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Tuesday, November 2, 1999 Published at 18:18 GMT


Prisons' chief: I'm sorry

Jon Venables (left) and Robert Thompson are now 17

The chief inspector of prisons has "apologised unreservedly" for comments in which he called for the boys who killed James Bulger to be set free, the Home Office has said.

Sir David Ramsbotham met Home Secretary Jack Straw on Tuesday to offer his apologies for the controversial comments made in a magazine interview last week.

He also promised not to speak out on subjects outside his official remit, said the Home Office.

A statement issued by the Home Office following the meeting said: "The home secretary saw Sir David this afternoon to receive an explanation over the remarks made by the chief inspector in an interview published in the New Statesman.

"At the meeting, the chief inspector apologised unreservedly for speaking publicly on matters which are outside his responsibilities and specifically in relation to cases in which the home secretary acts in a quasi-judicial role.

[ image: Sir David: Apologised
Sir David: Apologised "unreservedly" for comments
"The chief inspector gave an undertaking that in future he will confine himself to commenting on matters which fall within his duties as set out in statute, namely the inspection of prisons and reporting to the home secretary on conditions in them and the treatment of prisoners."

Mr Straw had accepted Sir David's apology, said the Home Office.

Sean Sexton, who represents Denise Fergus, Jamie's mother, said he was glad Sir David had apologised.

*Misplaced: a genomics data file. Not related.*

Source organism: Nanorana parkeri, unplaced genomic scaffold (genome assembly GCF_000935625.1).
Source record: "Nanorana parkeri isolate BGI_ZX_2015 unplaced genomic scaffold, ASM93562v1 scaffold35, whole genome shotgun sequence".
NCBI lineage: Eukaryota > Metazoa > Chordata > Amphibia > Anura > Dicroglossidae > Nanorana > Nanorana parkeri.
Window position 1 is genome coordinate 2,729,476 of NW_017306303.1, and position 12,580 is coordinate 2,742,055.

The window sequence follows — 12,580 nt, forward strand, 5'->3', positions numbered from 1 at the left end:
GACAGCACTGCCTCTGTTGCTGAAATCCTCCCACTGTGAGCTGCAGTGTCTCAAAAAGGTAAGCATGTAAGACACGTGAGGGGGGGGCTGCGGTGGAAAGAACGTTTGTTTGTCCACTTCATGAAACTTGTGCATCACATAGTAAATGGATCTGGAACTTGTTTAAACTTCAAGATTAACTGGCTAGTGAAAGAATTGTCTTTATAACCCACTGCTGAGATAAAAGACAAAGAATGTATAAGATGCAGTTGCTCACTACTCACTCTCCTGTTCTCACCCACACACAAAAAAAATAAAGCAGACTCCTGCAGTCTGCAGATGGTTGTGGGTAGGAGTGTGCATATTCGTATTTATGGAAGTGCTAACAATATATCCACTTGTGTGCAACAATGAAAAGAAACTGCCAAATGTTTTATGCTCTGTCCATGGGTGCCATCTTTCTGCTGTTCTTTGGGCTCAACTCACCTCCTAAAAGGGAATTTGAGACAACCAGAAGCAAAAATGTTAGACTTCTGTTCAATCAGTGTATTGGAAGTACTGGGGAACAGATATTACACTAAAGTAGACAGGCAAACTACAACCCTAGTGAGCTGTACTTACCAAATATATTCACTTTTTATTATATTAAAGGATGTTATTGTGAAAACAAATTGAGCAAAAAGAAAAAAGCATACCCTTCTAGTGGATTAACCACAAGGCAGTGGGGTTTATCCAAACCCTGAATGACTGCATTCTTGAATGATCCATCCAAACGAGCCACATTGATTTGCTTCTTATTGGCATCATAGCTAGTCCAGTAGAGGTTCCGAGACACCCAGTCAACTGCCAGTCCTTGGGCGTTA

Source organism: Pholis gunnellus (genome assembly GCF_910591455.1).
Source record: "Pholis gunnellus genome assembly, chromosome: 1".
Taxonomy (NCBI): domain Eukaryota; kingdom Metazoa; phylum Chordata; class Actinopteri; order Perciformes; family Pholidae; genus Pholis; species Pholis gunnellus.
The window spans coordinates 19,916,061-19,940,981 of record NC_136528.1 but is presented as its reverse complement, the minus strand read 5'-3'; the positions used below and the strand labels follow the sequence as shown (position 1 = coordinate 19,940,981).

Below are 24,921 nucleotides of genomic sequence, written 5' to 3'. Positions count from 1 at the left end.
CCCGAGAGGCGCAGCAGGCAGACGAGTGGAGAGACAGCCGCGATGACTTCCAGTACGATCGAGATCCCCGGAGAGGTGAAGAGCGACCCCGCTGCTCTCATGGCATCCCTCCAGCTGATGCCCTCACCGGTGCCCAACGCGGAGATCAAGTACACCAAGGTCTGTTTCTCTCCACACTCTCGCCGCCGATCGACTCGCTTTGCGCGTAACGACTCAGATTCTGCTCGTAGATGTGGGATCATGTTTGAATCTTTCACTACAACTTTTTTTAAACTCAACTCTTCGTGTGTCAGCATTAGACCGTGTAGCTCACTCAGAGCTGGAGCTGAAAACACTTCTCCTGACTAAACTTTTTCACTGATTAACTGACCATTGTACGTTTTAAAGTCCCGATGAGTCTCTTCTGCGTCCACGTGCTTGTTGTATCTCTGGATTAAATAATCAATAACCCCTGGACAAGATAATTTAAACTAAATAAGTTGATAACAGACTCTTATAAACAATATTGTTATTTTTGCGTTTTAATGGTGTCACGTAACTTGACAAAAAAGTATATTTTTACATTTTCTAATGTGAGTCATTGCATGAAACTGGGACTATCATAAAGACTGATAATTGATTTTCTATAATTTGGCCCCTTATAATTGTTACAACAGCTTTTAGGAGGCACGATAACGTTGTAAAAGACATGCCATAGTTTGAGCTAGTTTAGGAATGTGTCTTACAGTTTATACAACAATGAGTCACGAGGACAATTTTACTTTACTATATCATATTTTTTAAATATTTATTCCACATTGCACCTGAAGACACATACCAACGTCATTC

"I am pleased that the chief inspector has accepted that he made a serious error of judgment and has had the good grace to apologise unreservedly.

"Denise Fergus and her family would hope that there will be no further speculation while we await the European Court of Human Rights judgment, expected in December."

But shadow home secretary Ann Widdecombe repeated calls for Sir David's resignation.

[ image: James Bulger was battered to death on a railway line]
James Bulger was battered to death on a railway line
"The home secretary was absolutely right to call the chief inspector of prisons to account for his remarks about the Bulger case," she said.

"The home secretary should now be considering looking for a new chief inspector of prisons forthwith."

In the interview, Sir David said Robert Thompson and Jon Venables should be given "as early as possible a release" once they reach 18 "to give them a chance of making a life".

The pair, sentenced to life imprisonment when they were convicted of the killing in Liverpool in 1993, are now both 17.

Sir David also praised Thompson's progress, talking of his "considerable admiration" of his artistic skills.

Earlier, during his first public appearance since making his comments, Sir David had suggested he had not expected his comments to cause such an outcry.

He later added he would continue doing his job for "as long as they want me to".

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